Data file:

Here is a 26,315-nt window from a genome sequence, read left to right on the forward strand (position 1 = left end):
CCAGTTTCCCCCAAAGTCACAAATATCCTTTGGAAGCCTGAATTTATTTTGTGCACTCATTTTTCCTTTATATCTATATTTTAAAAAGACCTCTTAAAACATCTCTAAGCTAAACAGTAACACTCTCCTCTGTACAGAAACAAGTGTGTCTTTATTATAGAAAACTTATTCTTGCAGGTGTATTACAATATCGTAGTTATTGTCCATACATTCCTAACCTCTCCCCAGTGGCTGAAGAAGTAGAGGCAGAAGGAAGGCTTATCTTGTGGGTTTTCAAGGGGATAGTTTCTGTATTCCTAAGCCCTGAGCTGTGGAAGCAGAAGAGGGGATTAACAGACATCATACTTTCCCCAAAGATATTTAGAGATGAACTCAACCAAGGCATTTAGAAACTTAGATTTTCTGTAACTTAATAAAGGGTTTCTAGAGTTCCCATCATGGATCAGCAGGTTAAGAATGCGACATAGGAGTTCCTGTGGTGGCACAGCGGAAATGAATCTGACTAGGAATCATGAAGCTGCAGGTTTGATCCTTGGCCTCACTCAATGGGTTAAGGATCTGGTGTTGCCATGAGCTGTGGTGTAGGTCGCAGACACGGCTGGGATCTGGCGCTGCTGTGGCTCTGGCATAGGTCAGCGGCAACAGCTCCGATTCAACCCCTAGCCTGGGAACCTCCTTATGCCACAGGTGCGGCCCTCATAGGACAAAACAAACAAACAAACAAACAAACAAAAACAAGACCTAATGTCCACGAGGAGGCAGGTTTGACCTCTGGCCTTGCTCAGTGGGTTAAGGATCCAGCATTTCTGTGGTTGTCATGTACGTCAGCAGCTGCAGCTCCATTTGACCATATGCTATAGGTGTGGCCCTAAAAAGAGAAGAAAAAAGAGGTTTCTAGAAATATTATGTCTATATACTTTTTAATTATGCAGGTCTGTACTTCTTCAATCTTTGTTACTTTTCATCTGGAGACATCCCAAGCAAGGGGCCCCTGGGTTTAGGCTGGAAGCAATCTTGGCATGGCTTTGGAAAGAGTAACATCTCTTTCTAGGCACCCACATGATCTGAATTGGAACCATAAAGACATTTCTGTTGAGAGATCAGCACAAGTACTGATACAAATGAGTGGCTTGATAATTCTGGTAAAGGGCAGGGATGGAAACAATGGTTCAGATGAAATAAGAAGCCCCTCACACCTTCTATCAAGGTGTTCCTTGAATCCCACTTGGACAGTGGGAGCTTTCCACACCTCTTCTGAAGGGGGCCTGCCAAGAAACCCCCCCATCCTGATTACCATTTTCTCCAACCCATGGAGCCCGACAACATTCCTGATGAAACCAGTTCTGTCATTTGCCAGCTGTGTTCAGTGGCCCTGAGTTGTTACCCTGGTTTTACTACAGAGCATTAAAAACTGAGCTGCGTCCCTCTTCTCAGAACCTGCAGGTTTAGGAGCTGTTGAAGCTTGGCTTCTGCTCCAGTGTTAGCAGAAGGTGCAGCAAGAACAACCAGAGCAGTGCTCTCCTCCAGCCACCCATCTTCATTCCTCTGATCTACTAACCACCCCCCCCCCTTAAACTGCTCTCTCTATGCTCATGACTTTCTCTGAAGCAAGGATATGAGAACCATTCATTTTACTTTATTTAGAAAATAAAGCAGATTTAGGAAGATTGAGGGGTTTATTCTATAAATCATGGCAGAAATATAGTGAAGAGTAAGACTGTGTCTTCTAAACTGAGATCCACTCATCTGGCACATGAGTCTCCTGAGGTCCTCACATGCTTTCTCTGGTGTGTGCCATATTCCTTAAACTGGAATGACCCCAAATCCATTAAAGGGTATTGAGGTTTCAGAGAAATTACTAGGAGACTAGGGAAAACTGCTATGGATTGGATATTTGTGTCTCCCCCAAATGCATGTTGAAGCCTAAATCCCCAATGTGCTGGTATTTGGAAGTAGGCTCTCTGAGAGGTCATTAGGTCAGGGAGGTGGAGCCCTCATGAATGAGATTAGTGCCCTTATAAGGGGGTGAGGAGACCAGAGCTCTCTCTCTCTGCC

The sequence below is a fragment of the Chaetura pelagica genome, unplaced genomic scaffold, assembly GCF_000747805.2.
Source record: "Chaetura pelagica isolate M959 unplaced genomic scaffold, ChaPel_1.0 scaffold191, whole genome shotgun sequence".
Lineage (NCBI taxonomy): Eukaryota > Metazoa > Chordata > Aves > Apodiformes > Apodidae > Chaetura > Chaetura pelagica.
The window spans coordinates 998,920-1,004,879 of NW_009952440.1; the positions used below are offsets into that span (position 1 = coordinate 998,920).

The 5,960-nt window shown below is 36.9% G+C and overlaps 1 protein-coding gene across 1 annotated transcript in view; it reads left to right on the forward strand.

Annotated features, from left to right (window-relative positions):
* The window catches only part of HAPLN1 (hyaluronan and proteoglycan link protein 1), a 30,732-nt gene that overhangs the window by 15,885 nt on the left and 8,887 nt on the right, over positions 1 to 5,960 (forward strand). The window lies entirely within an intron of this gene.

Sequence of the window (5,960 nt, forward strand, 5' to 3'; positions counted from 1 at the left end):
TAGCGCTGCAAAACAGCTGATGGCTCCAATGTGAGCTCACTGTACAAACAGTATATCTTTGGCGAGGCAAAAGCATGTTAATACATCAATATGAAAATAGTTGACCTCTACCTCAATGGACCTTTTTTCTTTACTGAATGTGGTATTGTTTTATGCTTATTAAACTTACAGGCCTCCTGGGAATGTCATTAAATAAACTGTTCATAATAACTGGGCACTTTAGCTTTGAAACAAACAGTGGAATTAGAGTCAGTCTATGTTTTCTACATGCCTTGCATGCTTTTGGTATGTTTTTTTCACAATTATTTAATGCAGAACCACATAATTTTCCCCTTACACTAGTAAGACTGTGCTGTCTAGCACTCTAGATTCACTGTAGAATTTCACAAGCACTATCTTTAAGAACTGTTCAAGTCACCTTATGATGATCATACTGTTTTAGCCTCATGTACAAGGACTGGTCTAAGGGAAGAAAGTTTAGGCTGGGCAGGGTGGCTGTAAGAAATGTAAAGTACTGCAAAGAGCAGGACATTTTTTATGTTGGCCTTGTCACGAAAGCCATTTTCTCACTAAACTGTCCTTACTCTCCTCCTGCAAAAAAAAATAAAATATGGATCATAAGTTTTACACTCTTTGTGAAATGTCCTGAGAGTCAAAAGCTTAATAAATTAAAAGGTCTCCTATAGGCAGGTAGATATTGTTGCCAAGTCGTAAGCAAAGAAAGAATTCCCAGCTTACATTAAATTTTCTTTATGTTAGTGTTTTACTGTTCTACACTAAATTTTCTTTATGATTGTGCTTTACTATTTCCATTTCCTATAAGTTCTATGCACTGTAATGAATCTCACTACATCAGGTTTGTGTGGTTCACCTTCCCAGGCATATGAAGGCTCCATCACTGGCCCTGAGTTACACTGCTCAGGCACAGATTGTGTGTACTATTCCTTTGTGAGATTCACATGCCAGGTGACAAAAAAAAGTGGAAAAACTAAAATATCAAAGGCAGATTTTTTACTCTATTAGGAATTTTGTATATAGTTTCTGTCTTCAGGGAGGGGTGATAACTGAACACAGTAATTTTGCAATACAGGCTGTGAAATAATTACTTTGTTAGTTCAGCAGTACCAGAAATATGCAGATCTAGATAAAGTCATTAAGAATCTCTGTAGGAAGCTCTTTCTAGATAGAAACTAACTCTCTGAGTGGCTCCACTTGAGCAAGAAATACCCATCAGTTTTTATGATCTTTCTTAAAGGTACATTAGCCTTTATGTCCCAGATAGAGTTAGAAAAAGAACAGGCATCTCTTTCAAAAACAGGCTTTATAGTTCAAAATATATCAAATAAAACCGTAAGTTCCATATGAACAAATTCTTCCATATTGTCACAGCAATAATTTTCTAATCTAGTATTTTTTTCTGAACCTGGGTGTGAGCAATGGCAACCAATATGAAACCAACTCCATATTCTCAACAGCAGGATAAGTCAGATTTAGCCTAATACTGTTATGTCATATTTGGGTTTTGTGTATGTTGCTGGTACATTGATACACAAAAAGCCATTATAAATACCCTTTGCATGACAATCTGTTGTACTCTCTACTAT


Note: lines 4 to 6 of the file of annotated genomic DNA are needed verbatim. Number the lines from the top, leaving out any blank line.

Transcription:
Source record: "Chaetura pelagica isolate M959 unplaced genomic scaffold, ChaPel_1.0 scaffold191, whole genome shotgun sequence".
Lineage (NCBI taxonomy): Eukaryota > Metazoa > Chordata > Aves > Apodiformes > Apodidae > Chaetura > Chaetura pelagica.
The window spans coordinates 998,920-1,004,879 of NW_009952440.1; the positions used below are offsets into that span (position 1 = coordinate 998,920).